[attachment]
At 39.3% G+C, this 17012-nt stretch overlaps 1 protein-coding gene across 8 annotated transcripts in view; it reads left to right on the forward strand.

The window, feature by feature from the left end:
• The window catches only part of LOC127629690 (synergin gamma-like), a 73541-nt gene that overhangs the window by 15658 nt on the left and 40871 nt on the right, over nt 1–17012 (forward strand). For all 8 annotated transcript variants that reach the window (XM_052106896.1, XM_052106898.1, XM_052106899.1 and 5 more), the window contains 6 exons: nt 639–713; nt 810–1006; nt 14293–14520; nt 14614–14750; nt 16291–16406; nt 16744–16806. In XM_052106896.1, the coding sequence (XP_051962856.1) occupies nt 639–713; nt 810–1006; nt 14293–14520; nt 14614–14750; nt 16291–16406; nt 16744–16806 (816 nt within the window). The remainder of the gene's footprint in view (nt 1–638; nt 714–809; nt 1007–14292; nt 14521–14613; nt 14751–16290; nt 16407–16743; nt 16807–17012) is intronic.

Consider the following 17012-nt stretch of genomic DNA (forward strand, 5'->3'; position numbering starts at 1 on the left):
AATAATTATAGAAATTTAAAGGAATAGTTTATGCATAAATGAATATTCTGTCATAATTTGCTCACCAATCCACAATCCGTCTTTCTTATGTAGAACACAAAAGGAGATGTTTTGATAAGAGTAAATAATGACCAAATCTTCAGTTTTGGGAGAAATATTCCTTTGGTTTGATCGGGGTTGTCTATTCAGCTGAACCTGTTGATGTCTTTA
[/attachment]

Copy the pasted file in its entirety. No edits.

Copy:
At 39.3% G+C, this 17012-nt stretch overlaps 1 protein-coding gene across 8 annotated transcripts in view; it reads left to right on the forward strand.

The window, feature by feature from the left end:
• The window catches only part of LOC127629690 (synergin gamma-like), a 73541-nt gene that overhangs the window by 15658 nt on the left and 40871 nt on the right, over nt 1–17012 (forward strand). For all 8 annotated transcript variants that reach the window (XM_052106896.1, XM_052106898.1, XM_052106899.1 and 5 more), the window contains 6 exons: nt 639–713; nt 810–1006; nt 14293–14520; nt 14614–14750; nt 16291–16406; nt 16744–16806. In XM_052106896.1, the coding sequence (XP_051962856.1) occupies nt 639–713; nt 810–1006; nt 14293–14520; nt 14614–14750; nt 16291–16406; nt 16744–16806 (816 nt within the window). The remainder of the gene's footprint in view (nt 1–638; nt 714–809; nt 1007–14292; nt 14521–14613; nt 14751–16290; nt 16407–16743; nt 16807–17012) is intronic.

Consider the following 17012-nt stretch of genomic DNA (forward strand, 5'->3'; position numbering starts at 1 on the left):
AATAATTATAGAAATTTAAAGGAATAGTTTATGCATAAATGAATATTCTGTCATAATTTGCTCACCAATCCACAATCCGTCTTTCTTATGTAGAACACAAAAGGAGATGTTTTGATAAGAGTAAATAATGACCAAATCTTCAGTTTTGGGAGAAATATTCCTTTGGTTTGATCGGGGTTGTCTATTCAGCTGAACCTGTTGATGTCTTTA